Women in the Workplace, a recent study conducted by LeanIn.org and McKinsey & Company – building off of similar work done by the latter in 2012 – examines the current state of women in corporate America. Over 100 companies and nearly 30,000 employees participated. The survey results and accompanying data shed some light on the fact that women are still underrepresented at every level of corporate life, and the study goes a step further, examining the root causes of the problem. Let's take a closer look at a few of the key findings.
  • Why One College Professor Quit His Dream Job
    Oliver Lee, an attorney and assistant professor of history, recently wrote an op-ed for Vox about his decision to leave his tenure-track job in higher education. He did not point the finger at his former employer, the students, or the professors for the problems that led to his resignation. Instead, he says the trouble is systemic, and he calls for reform. Let's take a closer look at some of the issues.
  • Women, Here Are 4 Ways to Stop Giving Away Power
    We're taught from a young age that "femininity" is synonymous with being demure, quiet, pleasing, and friendly. But bosses often need a kind of take-charge attitude that maintains your powerful role as a knowledgeable person. So how do you keep the power and your upward mobility as a woman in the workplace? How do you avoid being stuck between a rock and the glass ceiling? Here are some tips:
  • How to Get These 5 High-Paying, Low-Stress Jobs
    Want a good- or even great-paying job but don't want to join the ranks of the over-stressed? Believe it or not, there are options for you. Recently, Business Insider put together a list of high-paying jobs with lower "stress tolerance" ratings, using data from the U.S. Bureau of Labor Statistics and U.S. Occupational Information Network. We looked at what it takes to prepare for some of top jobs on their list.
  • From /r/CareerGuidance: How Do I Apply for an Entry-Level Job ... Before Graduation?
    Picture this: You're in your junior year of pursuing a computer science degree. And one day, while your working your crappy college retail job, it hits you. It's time to get super cereal about your career. But where do you start? How do you apply for an entry-level position? Allow us to explain.
  • Big Meeting? Here's How to Pick the Right Time for It
    Imagine this: you're in charge of planning exactly when to present the Big Proposal to the boss, and you have to pick the location, day, and time for the meeting. You've got a slot on Tuesday at 10 a.m., 3 p.m., or 4 p.m. Which do you choose so that the boss is the most receptive to your ideas?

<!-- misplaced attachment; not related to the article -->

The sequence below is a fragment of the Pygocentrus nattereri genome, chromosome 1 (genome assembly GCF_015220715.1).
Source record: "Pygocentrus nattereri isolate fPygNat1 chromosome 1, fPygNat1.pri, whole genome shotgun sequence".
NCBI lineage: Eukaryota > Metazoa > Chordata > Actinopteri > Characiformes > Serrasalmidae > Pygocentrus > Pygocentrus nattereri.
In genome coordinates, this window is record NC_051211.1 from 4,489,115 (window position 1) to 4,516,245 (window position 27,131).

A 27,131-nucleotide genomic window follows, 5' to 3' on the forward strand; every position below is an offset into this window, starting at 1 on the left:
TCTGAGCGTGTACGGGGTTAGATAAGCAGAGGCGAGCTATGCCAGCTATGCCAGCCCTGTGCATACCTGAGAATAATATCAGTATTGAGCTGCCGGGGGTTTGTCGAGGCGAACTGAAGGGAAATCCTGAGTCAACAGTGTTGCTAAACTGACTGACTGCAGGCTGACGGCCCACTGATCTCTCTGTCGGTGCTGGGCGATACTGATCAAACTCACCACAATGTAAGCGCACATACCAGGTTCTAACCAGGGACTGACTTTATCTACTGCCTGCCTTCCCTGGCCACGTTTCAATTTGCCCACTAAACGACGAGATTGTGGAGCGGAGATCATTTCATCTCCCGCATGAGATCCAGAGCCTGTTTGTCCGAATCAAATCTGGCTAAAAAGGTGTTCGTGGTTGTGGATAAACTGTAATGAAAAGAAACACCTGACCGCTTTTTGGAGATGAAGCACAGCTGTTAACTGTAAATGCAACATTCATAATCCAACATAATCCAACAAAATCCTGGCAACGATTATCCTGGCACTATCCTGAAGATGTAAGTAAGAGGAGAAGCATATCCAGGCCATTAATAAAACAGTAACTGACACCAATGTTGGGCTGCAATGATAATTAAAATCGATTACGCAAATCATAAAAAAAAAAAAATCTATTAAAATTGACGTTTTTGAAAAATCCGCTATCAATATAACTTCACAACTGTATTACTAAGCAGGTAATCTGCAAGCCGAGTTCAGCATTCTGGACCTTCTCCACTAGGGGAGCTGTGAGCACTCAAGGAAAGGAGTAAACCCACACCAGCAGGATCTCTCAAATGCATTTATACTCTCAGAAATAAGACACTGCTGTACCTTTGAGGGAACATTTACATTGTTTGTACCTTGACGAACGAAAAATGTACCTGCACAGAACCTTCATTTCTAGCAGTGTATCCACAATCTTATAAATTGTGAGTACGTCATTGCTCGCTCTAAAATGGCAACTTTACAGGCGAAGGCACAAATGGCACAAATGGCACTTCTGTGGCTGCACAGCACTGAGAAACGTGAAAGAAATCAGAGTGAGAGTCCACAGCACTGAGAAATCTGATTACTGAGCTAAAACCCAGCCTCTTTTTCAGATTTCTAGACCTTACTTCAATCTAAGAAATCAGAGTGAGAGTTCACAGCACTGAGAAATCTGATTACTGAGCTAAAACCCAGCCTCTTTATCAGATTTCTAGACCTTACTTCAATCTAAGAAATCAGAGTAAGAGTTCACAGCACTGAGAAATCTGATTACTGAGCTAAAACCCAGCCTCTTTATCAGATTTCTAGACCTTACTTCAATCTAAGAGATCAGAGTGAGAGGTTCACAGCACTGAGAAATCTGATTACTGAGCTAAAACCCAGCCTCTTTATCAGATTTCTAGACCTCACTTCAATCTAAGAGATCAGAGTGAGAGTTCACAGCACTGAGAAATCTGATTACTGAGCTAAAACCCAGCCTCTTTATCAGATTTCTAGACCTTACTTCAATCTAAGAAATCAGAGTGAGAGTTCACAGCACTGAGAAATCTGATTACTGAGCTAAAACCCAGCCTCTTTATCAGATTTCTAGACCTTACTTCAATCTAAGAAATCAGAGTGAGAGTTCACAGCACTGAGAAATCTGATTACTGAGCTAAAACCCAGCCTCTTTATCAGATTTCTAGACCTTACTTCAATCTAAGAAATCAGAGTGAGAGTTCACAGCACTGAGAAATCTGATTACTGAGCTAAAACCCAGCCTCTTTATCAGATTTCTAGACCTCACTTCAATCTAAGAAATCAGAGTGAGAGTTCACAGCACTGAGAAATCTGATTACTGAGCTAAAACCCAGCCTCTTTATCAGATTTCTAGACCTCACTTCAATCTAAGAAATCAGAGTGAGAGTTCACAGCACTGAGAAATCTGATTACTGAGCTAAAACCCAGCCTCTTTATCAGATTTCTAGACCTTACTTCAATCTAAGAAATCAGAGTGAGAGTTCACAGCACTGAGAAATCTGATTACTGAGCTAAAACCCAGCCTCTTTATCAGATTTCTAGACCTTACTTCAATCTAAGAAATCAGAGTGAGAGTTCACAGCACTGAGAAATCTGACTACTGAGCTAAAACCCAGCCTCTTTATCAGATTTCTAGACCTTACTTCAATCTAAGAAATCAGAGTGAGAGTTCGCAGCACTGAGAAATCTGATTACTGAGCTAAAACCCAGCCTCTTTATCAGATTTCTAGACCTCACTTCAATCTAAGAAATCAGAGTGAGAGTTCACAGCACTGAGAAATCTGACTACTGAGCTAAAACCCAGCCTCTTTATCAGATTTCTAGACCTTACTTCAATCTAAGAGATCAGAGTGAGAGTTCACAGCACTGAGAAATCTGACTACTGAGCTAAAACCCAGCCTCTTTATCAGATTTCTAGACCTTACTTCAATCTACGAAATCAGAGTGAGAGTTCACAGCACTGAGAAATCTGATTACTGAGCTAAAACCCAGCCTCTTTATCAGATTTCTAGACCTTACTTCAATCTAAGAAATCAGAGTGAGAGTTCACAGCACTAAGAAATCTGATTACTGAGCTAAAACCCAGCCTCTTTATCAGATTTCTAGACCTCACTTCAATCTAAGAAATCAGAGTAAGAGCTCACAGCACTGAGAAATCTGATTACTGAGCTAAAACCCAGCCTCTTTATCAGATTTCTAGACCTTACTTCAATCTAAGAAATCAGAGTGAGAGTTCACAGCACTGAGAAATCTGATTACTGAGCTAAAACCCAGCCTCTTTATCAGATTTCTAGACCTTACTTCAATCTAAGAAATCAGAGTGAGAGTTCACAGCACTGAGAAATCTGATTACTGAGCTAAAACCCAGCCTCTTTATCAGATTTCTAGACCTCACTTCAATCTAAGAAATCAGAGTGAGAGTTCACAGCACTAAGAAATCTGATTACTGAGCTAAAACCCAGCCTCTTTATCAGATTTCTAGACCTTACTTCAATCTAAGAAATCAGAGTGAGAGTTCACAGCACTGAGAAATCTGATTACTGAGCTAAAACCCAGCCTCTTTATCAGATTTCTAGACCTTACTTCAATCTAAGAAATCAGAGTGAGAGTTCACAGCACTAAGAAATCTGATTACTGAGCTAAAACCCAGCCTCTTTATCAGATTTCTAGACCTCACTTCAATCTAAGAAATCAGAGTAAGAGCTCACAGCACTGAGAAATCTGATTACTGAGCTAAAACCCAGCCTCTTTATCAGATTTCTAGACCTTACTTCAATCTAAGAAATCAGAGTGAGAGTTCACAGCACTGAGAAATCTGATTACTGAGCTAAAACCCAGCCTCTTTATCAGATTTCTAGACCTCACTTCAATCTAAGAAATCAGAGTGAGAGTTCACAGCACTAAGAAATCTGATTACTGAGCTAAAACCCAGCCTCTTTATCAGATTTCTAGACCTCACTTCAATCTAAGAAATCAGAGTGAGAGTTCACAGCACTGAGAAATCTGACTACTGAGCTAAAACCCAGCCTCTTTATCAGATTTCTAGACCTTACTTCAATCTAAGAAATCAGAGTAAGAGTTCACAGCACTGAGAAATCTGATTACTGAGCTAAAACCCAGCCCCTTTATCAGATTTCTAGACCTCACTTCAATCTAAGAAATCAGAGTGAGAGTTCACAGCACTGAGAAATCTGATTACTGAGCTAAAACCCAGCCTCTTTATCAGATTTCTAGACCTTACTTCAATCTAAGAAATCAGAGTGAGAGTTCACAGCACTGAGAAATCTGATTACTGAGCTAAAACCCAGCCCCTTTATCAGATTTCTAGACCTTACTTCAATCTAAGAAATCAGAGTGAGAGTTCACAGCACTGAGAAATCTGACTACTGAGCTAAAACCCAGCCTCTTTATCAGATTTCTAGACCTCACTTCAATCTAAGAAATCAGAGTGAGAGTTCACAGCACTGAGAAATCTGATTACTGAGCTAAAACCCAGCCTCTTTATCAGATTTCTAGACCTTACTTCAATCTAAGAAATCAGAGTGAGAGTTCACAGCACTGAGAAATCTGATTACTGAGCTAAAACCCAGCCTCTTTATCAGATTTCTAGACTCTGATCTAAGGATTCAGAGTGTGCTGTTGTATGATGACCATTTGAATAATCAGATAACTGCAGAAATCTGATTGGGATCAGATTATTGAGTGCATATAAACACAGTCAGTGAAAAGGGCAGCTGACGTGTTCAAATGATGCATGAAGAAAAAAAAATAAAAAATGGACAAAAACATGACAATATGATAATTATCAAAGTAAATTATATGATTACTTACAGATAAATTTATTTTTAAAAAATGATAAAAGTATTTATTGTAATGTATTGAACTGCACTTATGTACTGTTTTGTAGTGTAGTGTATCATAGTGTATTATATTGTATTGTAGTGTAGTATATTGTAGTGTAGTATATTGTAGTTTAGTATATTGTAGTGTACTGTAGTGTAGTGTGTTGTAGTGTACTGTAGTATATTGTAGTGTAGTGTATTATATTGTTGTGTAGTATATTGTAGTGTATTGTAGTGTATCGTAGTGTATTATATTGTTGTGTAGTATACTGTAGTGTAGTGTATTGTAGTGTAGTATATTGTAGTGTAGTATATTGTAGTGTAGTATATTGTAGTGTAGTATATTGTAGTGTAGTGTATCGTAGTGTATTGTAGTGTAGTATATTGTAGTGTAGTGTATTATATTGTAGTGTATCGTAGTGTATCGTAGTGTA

• Going Back to an Old Job Isn't the Worst
    Unless you've really burned some bridges, it's possible that you'll eventually return to an old job one day. There are a lot of reasons why this could happen, but it doesn't have to be the most awkward of reunions – or a step backward for your career.
  • Workplace Lulz: Hungry Llamas Are Your Corporate Spirit Animal
    The workplace naturally presents us with many situations to poke fun at. From trying to look productive while secretly texting during a work meeting to that magical feeling when you go on your first business trip, most of us have a career anecdote to share. Online, people sometimes share their experiences via meme. Sit back and laugh at these hilarious workplace gifs with some subtle career advice on the side.
  • The Hidden Rewards of Job Hopping
    What some call moving on, or even moving up, others negatively dub "job hopping." The decision to switch jobs relatively often is controversial. Will a company be willing to hire someone if their resume demonstrates a history of frequent job changes? There could be some downsides to switching jobs fairly often, but there are definitely some significant benefits as well. Let's take a closer look at the potential upsides.
  • Why Most People Quit Their Jobs
    We've all heard sad stories of people quitting jobs to get away from gruesome bosses, unreasonable work hours, or places with weird smells, but in truth, the reasons people quit are often less dramatic – and more positive – than those horror stories might lead us to believe. A recent LinkedIn survey of over 10,000 people around the world found the reasons people quit are pretty universal.
  • The Top 4 Consulting Firms for Work-Life Balance
    Consultants have a reputation for working long hours and traveling a ton. They have to be flexible go-getters who find creative solutions to problems or questions, and put clients at ease during times of stress. Even though a recent study found that many consultants might not be putting in as many hours as they claim, there is no doubt it's a demanding and fast-paced job.